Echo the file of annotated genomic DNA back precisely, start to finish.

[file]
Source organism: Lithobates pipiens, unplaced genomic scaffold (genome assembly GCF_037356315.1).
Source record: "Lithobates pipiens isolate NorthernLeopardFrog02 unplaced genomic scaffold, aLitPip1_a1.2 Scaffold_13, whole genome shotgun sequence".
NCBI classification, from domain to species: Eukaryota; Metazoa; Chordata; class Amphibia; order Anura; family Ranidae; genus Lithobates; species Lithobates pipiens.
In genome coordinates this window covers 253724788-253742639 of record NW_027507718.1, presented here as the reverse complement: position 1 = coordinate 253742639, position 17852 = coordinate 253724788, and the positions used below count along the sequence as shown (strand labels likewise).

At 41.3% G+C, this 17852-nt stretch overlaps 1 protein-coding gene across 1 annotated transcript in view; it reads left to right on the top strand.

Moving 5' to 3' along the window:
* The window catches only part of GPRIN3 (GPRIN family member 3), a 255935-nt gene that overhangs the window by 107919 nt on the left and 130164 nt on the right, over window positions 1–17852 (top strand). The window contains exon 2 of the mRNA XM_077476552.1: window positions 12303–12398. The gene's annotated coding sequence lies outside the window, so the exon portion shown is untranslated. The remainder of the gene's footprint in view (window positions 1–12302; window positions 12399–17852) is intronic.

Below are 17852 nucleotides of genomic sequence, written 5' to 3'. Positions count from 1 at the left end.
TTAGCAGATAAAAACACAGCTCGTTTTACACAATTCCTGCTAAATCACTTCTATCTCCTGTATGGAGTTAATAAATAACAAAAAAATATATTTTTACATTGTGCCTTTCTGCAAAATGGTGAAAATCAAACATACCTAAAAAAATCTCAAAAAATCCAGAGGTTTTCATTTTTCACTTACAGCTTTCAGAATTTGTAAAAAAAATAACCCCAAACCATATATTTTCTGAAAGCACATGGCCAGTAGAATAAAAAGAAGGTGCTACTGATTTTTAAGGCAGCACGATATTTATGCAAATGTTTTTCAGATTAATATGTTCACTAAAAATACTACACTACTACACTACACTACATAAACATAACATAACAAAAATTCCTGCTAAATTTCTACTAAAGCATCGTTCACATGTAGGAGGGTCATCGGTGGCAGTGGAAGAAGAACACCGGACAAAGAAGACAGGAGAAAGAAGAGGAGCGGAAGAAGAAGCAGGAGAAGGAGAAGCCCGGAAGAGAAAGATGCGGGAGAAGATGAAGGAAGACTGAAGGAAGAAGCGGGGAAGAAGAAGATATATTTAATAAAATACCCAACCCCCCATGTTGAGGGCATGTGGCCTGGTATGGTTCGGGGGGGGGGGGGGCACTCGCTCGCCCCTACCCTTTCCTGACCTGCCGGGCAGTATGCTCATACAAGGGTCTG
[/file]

Source organism: Lithobates pipiens, unplaced genomic scaffold (genome assembly GCF_037356315.1).
Source record: "Lithobates pipiens isolate NorthernLeopardFrog02 unplaced genomic scaffold, aLitPip1_a1.2 Scaffold_13, whole genome shotgun sequence".
NCBI classification, from domain to species: Eukaryota; Metazoa; Chordata; class Amphibia; order Anura; family Ranidae; genus Lithobates; species Lithobates pipiens.
In genome coordinates this window covers 253724788-253742639 of record NW_027507718.1, presented here as the reverse complement: position 1 = coordinate 253742639, position 17852 = coordinate 253724788, and the positions used below count along the sequence as shown (strand labels likewise).

At 41.3% G+C, this 17852-nt stretch overlaps 1 protein-coding gene across 1 annotated transcript in view; it reads left to right on the top strand.

Moving 5' to 3' along the window:
* The window catches only part of GPRIN3 (GPRIN family member 3), a 255935-nt gene that overhangs the window by 107919 nt on the left and 130164 nt on the right, over window positions 1–17852 (top strand). The window contains exon 2 of the mRNA XM_077476552.1: window positions 12303–12398. The gene's annotated coding sequence lies outside the window, so the exon portion shown is untranslated. The remainder of the gene's footprint in view (window positions 1–12302; window positions 12399–17852) is intronic.

Below are 17852 nucleotides of genomic sequence, written 5' to 3'. Positions count from 1 at the left end.
TTAGCAGATAAAAACACAGCTCGTTTTACACAATTCCTGCTAAATCACTTCTATCTCCTGTATGGAGTTAATAAATAACAAAAAAATATATTTTTACATTGTGCCTTTCTGCAAAATGGTGAAAATCAAACATACCTAAAAAAATCTCAAAAAATCCAGAGGTTTTCATTTTTCACTTACAGCTTTCAGAATTTGTAAAAAAAATAACCCCAAACCATATATTTTCTGAAAGCACATGGCCAGTAGAATAAAAAGAAGGTGCTACTGATTTTTAAGGCAGCACGATATTTATGCAAATGTTTTTCAGATTAATATGTTCACTAAAAATACTACACTACTACACTACACTACATAAACATAACATAACAAAAATTCCTGCTAAATTTCTACTAAAGCATCGTTCACATGTAGGAGGGTCATCGGTGGCAGTGGAAGAAGAACACCGGACAAAGAAGACAGGAGAAAGAAGAGGAGCGGAAGAAGAAGCAGGAGAAGGAGAAGCCCGGAAGAGAAAGATGCGGGAGAAGATGAAGGAAGACTGAAGGAAGAAGCGGGGAAGAAGAAGATATATTTAATAAAATACCCAACCCCCCATGTTGAGGGCATGTGGCCTGGTATGGTTCGGGGGGGGGGGGGGCACTCGCTCGCCCCTACCCTTTCCTGACCTGCCGGGCAGTATGCTCATACAAGGGTCTG